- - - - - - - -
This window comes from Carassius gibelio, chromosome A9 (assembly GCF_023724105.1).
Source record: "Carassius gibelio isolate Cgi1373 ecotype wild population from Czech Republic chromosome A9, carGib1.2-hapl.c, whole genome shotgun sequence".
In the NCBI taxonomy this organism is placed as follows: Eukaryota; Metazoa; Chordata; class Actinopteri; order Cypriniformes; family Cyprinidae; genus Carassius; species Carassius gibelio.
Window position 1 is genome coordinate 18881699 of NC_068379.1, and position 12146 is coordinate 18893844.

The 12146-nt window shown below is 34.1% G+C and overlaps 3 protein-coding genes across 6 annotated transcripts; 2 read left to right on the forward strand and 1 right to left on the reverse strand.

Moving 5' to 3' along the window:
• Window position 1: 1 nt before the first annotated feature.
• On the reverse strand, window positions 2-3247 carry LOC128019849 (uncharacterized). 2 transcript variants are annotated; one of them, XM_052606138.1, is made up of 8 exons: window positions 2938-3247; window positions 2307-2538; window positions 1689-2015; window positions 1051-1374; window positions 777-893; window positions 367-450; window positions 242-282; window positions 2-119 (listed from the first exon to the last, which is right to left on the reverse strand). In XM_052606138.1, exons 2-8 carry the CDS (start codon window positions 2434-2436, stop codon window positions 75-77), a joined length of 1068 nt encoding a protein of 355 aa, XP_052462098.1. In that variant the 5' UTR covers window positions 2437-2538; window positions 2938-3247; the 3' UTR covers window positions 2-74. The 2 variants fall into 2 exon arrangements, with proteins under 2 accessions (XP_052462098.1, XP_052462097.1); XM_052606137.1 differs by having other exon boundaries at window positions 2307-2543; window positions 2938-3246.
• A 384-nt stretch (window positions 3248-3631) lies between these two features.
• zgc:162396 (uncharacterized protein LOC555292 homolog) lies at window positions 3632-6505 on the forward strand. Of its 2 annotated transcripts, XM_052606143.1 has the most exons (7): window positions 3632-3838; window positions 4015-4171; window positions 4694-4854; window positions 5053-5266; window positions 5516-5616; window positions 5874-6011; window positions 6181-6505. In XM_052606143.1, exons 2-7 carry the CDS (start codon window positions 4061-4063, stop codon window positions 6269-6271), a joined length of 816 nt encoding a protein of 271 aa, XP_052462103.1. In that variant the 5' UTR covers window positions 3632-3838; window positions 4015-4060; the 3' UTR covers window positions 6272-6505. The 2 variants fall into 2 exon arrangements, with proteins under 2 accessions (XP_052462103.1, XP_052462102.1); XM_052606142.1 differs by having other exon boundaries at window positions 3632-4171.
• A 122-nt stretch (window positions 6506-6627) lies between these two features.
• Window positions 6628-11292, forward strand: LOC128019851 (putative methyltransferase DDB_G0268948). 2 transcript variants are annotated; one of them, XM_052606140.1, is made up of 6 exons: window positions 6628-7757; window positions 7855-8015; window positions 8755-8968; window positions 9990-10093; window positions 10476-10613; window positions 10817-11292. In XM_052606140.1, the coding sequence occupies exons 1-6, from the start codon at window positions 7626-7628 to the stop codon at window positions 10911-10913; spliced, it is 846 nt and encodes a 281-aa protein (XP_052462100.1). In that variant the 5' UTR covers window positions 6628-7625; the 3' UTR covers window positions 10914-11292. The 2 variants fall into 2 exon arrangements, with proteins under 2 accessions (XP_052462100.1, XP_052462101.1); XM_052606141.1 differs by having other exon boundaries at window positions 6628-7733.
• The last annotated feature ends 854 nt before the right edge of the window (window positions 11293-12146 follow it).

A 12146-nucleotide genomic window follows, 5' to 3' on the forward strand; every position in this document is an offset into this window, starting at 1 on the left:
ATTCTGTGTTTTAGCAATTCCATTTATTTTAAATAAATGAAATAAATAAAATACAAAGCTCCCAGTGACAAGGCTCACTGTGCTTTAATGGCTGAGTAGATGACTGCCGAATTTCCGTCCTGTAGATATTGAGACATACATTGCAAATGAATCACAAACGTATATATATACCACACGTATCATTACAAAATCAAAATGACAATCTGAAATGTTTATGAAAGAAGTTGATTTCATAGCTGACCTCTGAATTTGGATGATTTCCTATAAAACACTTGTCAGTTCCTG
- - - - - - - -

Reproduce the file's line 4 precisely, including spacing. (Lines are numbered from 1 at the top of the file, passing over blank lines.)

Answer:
Window position 1 is genome coordinate 18881699 of NC_068379.1, and position 12146 is coordinate 18893844.